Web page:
Writing this article has been particularly painful for me. Dan Blankenship is a good man. He has shown himself over and over again to be a hard-working, resourceful and particularly brave Searcher. He has stuck to the Oak Island search for over 50 years and he is still at it. I have met and talked with Dan several times and I am convinced that he is motivated to solve some of the mysteries of Oak Island and I am certain that he has never had any intention of misleading or wasting search efforts on 10X for any underhanded reasons. Dan Blankenship is an honest guy and I do not like reporting in a way that contradicts his observations and beliefs, and yet I think serious readers should know the truth about how 10X was created.
So why has 10X become the obsession that it seems today, when it is obvious that there is nothing in the cavity? I think the answer is a result of several things:
When the first 9 inch “open” drill hole was advanced through the glacial till, no remarkable metal pieces or other artifacts were found. But when casing was later installed in the same hole, a double handful of strange metal pieces were recovered as the casing was being advanced. They consisted of bits of “ferrous rolled metal”, according to an expert from Stelco, who examined them.
These metal pieces, and Dan Blankenship’s observation that the 3.5 inch drill bit fell under its own weight when drilling from 218 to 237.5 convinced him that a treasure cavern had been found. I think he forgot that the 3.5 inch drilling was done in the same hole created by the 6 inch drilling done earlier, and of course the smaller drill string would fall down the larger, previously-drilled hole.
We know from other field reports, that Dan Blankenship initiated the down-hole blasting activities because he thought the metal and the false appearance of a cavity meant that he had found a treasure-filled cavern and he used explosives to blast open some of the presumed treasure chests, and he bailed the material from the hole after each blast, hoping to recover coins that had been blown from the treasure chests.
At first I thought that the explanation for the metal pieces found at hole 10 in 1969 came from the opening line in Dan’s report to David Tobias: The hole was located “by the door of the old Restall house”. I said to myself: “How did Restall get water for his house??” We know the site is on glacial till, so he must have had a drilled well that went down to the fractured anhydrite bedrock, because no useful amount of water could be recovered from the low permeability till. “Where would the well be located?” I asked myself – and the answer I thought was “close to the back door, no doubt”. But then I learned that the Restalls did not have a water well. Mildred Restall told a researcher that her boys had to carry fresh water from the swamp, and it had to be boiled before it could be used. So I’m guessing that the pieces of metal that Dan Blankenship found, could have been pieces of another old well (18) or abandoned drill casing from earlier investigations. The tungsten carbide teeth of Dan’s modern drilling equipment would have broken up an older, more brittle, partly rusted pipe if it was run into. In fact, the site of an old drilled well or casing could be the explanation of why and how Dan Blankenship found the location for 10X – when he dowsed in the area, the water source for the well and the old metal pipe itself would have been an attractive dowsing target. The pipe used for drilled wells and old drill casings would have been “ferrous rolled metal”, as described by Stelco. That’s how pipes are made – by rolling flat steel sheets, bending them into pipe shapes.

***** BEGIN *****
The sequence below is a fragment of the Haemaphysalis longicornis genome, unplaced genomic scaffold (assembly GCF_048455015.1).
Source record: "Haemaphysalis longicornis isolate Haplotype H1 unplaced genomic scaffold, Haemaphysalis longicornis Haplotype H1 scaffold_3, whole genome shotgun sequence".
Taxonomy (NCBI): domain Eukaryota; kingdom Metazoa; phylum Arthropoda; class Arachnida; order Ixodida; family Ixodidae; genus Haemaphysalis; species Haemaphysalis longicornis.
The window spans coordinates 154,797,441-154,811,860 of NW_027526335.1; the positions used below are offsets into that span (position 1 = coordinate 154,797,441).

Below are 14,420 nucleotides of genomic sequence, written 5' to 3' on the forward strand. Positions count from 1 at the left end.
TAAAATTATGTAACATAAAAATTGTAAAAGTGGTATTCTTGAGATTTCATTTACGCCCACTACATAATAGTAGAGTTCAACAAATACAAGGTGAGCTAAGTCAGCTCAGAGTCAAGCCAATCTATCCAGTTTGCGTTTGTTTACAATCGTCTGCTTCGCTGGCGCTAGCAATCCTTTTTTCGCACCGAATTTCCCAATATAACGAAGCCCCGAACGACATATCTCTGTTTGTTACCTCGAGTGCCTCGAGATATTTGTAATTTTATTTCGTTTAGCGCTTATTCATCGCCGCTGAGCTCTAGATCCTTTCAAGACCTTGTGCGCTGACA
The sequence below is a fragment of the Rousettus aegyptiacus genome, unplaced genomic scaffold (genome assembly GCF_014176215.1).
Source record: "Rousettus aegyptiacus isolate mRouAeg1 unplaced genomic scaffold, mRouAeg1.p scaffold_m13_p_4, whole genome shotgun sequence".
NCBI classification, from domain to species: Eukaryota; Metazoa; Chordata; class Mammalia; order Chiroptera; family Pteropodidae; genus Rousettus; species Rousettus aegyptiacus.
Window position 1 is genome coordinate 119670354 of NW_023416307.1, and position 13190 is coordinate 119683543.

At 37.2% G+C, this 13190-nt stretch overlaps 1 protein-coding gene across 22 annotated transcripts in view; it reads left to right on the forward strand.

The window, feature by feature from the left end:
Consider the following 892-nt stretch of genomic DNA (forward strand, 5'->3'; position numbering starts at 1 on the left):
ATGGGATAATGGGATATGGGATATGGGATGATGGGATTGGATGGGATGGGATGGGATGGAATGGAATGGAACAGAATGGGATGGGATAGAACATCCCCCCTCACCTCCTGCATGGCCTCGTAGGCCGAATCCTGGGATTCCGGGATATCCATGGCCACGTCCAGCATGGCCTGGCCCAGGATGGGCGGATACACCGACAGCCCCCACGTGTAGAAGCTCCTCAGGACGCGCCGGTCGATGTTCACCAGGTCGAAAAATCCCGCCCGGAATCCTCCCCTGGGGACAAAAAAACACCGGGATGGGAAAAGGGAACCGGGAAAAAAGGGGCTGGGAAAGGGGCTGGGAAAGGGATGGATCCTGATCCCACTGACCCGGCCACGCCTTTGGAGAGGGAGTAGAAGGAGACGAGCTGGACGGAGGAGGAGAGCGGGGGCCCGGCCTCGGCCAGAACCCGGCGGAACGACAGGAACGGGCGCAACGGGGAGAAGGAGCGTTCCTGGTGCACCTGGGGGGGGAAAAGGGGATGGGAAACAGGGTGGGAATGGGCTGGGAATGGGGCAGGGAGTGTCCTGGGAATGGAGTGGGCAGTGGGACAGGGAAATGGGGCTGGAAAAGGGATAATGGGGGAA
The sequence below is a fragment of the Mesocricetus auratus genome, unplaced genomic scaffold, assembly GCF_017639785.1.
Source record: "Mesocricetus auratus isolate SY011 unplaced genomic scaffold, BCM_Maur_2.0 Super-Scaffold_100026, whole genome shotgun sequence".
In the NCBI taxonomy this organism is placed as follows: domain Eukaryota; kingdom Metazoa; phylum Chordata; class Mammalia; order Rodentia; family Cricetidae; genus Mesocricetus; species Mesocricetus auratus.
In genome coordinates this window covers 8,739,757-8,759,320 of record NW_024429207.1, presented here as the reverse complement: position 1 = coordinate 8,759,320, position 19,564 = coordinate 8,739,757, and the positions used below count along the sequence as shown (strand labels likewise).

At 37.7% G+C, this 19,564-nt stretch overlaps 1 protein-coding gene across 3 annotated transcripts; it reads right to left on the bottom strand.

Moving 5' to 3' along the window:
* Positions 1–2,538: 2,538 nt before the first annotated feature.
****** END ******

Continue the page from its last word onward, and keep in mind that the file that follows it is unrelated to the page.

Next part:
Another possible source of Dan’s strange metal pieces is that someone could have dropped some old metal down the drill hole after the workers had quit work for the day – such actions do occur occasionally on the most mundane drill project. A further possibility, although I think the probability is remote, is remnants or artifacts of tunneling activity done by the Halifax Company dating from 1866 and 1867. We know that the Halifax Company energetically dug quite a few tunnels at a base depth of 110 feet, in their efforts to locate the Flood Tunnel – but there are no plans or drawings that show where those old workings were constructed.
There is another inconvenient fact relating to hole 10 and shaft 10X. When the hole was widened to about 8 feet in diameter, by installing a steel casing from the surface to a depth of 181 feet, the soil that was excavated was carefully examined. No unusual artifacts or apparent source of the unexplained metal pieces was found in all of that excavated material, although a few small individual metal pieces could possibly have been overlooked.
The main point of interest for serious Searchers at Oak Island has always been the Money Pit. It was bad luck that led Dan Blankenship to find an old water well or drill casing or whatever was the source of the metal pieces, when he dowsed to determine the place to drill hole 10. And it was more bad luck for Dan’s drilling to actually hit part of that old metal, break it up and return strange pieces of metal where he was hoping to find a treasure cavern. That led to high explosive blasting and bailing that created the current cavity – and 45 years of exploration of the deep cavity at 10X, where there are no ancient artifacts or old treasure to be found.
I think it is time to close the book on 10X and focus future work on the Money Pit. No one has explained the wood/clay/wood/6 feet of space sequence under 30 feet of bedrock that was found by the Becker drilling right beside the Money Pit. That is a real mystery with very promising possibilities for treasure Searchers.
From The Blockhouse
is published by Blockhouse Investigations and oakislandcompendium.ca
in Nova Scotia, Canada
Editors and Chief Correspondents
Kelly W. Hancock, CD
John Wonnacott, P. Eng.